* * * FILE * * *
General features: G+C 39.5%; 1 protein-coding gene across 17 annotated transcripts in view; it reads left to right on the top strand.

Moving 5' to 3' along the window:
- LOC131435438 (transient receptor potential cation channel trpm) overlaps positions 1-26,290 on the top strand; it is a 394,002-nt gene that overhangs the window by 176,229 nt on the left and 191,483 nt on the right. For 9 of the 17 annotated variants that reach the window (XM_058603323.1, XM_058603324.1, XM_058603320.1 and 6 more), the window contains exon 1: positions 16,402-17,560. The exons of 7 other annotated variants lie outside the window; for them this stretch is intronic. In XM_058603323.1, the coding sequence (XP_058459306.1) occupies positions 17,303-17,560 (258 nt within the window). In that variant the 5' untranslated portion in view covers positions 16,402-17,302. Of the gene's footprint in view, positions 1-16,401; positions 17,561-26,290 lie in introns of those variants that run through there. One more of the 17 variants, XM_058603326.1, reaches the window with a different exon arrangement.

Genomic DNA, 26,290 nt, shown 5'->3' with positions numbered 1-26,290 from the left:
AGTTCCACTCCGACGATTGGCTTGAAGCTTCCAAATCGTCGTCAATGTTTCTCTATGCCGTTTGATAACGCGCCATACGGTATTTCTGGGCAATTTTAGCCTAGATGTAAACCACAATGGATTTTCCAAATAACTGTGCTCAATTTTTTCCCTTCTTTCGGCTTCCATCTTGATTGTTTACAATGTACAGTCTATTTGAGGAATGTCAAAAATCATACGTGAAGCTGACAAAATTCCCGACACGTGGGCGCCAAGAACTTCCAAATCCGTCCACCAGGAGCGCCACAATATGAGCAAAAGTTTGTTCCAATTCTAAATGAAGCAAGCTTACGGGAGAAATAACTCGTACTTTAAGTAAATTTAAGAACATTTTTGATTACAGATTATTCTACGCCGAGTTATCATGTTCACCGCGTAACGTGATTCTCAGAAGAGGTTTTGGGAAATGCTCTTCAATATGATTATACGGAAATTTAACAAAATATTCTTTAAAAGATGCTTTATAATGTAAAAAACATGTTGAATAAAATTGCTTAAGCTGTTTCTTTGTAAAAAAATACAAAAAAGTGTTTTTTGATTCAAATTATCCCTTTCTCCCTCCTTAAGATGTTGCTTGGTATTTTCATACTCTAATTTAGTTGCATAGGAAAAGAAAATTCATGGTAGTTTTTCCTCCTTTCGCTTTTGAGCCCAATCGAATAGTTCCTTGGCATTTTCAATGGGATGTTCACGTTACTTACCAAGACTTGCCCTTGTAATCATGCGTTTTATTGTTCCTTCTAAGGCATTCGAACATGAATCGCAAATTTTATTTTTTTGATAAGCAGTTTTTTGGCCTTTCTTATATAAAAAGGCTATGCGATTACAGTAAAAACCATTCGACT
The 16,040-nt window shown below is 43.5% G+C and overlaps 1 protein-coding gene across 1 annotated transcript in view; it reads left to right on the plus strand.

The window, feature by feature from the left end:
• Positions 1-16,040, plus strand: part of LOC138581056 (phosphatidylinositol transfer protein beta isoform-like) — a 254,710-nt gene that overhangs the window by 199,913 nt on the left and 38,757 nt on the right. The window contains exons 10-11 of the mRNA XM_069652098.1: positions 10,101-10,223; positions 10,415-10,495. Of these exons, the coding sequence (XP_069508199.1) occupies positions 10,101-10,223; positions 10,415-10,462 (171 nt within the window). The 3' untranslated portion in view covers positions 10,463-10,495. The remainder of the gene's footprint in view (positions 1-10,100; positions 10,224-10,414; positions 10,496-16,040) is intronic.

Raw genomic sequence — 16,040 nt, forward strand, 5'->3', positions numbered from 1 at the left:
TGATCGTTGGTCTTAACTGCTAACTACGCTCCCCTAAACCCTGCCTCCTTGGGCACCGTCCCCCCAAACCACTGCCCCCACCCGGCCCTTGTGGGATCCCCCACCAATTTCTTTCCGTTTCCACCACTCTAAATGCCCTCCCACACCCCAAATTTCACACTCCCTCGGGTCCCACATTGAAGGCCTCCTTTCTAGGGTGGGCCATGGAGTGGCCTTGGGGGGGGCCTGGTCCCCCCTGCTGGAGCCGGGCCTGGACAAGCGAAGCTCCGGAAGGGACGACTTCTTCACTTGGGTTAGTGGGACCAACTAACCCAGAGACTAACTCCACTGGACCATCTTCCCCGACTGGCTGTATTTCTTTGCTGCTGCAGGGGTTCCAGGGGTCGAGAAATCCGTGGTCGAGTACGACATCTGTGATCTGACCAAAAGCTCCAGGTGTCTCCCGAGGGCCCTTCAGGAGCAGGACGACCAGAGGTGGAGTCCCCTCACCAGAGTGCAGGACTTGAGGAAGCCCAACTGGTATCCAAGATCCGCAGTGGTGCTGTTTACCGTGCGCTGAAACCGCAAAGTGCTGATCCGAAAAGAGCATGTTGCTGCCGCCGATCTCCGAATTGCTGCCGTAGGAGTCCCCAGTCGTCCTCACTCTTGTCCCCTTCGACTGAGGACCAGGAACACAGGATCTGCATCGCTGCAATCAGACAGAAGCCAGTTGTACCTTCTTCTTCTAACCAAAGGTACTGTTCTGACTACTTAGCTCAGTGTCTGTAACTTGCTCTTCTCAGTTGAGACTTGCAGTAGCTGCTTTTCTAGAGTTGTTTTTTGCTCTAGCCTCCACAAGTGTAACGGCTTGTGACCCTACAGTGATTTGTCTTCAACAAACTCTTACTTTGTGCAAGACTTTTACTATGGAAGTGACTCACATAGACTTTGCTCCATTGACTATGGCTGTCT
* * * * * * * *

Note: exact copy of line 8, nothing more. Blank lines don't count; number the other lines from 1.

• Positions 1-16,040, plus strand: part of LOC138581056 (phosphatidylinositol transfer protein beta isoform-like) — a 254,710-nt gene that overhangs the window by 199,913 nt on the left and 38,757 nt on the right. The window contains exons 10-11 of the mRNA XM_069652098.1: positions 10,101-10,223; positions 10,415-10,495. Of these exons, the coding sequence (XP_069508199.1) occupies positions 10,101-10,223; positions 10,415-10,462 (171 nt within the window). The 3' untranslated portion in view covers positions 10,463-10,495. The remainder of the gene's footprint in view (positions 1-10,100; positions 10,224-10,414; positions 10,496-16,040) is intronic.